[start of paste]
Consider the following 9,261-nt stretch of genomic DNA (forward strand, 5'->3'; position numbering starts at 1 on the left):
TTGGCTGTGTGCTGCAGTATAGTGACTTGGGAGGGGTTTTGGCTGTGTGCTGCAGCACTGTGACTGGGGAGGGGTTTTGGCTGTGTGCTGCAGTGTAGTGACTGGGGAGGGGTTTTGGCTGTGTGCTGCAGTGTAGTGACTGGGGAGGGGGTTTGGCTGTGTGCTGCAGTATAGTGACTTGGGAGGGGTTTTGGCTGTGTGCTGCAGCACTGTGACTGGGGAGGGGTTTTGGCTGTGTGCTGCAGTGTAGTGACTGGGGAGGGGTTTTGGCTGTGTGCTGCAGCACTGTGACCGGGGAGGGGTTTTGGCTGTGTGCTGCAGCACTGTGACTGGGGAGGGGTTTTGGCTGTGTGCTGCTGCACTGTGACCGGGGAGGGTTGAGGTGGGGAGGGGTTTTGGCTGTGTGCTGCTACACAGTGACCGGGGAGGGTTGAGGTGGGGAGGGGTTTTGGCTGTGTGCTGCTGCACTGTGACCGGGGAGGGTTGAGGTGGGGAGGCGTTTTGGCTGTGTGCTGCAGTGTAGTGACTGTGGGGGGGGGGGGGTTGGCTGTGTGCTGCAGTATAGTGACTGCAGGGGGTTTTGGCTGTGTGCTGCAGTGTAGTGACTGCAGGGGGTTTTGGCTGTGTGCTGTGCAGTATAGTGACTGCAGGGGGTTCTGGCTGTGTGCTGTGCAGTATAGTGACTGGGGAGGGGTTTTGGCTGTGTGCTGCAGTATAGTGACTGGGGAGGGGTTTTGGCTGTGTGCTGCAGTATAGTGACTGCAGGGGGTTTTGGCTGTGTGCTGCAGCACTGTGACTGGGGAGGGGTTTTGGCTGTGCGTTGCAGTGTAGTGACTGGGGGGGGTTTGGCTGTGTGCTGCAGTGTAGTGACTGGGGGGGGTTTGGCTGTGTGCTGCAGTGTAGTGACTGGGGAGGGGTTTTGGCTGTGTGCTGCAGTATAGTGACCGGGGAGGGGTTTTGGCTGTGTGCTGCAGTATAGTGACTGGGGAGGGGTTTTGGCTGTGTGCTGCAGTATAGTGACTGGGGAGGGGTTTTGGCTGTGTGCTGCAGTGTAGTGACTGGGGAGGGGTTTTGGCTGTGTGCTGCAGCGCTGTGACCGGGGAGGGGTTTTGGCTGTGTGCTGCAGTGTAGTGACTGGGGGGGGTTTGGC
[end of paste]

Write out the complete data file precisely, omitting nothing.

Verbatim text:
Consider the following 9,261-nt stretch of genomic DNA (forward strand, 5'->3'; position numbering starts at 1 on the left):
TTGGCTGTGTGCTGCAGTATAGTGACTTGGGAGGGGTTTTGGCTGTGTGCTGCAGCACTGTGACTGGGGAGGGGTTTTGGCTGTGTGCTGCAGTGTAGTGACTGGGGAGGGGTTTTGGCTGTGTGCTGCAGTGTAGTGACTGGGGAGGGGGTTTGGCTGTGTGCTGCAGTATAGTGACTTGGGAGGGGTTTTGGCTGTGTGCTGCAGCACTGTGACTGGGGAGGGGTTTTGGCTGTGTGCTGCAGTGTAGTGACTGGGGAGGGGTTTTGGCTGTGTGCTGCAGCACTGTGACCGGGGAGGGGTTTTGGCTGTGTGCTGCAGCACTGTGACTGGGGAGGGGTTTTGGCTGTGTGCTGCTGCACTGTGACCGGGGAGGGTTGAGGTGGGGAGGGGTTTTGGCTGTGTGCTGCTACACAGTGACCGGGGAGGGTTGAGGTGGGGAGGGGTTTTGGCTGTGTGCTGCTGCACTGTGACCGGGGAGGGTTGAGGTGGGGAGGCGTTTTGGCTGTGTGCTGCAGTGTAGTGACTGTGGGGGGGGGGGGGTTGGCTGTGTGCTGCAGTATAGTGACTGCAGGGGGTTTTGGCTGTGTGCTGCAGTGTAGTGACTGCAGGGGGTTTTGGCTGTGTGCTGTGCAGTATAGTGACTGCAGGGGGTTCTGGCTGTGTGCTGTGCAGTATAGTGACTGGGGAGGGGTTTTGGCTGTGTGCTGCAGTATAGTGACTGGGGAGGGGTTTTGGCTGTGTGCTGCAGTATAGTGACTGCAGGGGGTTTTGGCTGTGTGCTGCAGCACTGTGACTGGGGAGGGGTTTTGGCTGTGCGTTGCAGTGTAGTGACTGGGGGGGGTTTGGCTGTGTGCTGCAGTGTAGTGACTGGGGGGGGTTTGGCTGTGTGCTGCAGTGTAGTGACTGGGGAGGGGTTTTGGCTGTGTGCTGCAGTATAGTGACCGGGGAGGGGTTTTGGCTGTGTGCTGCAGTATAGTGACTGGGGAGGGGTTTTGGCTGTGTGCTGCAGTATAGTGACTGGGGAGGGGTTTTGGCTGTGTGCTGCAGTGTAGTGACTGGGGAGGGGTTTTGGCTGTGTGCTGCAGCGCTGTGACCGGGGAGGGGTTTTGGCTGTGTGCTGCAGTGTAGTGACTGGGGGGGGTTTGGC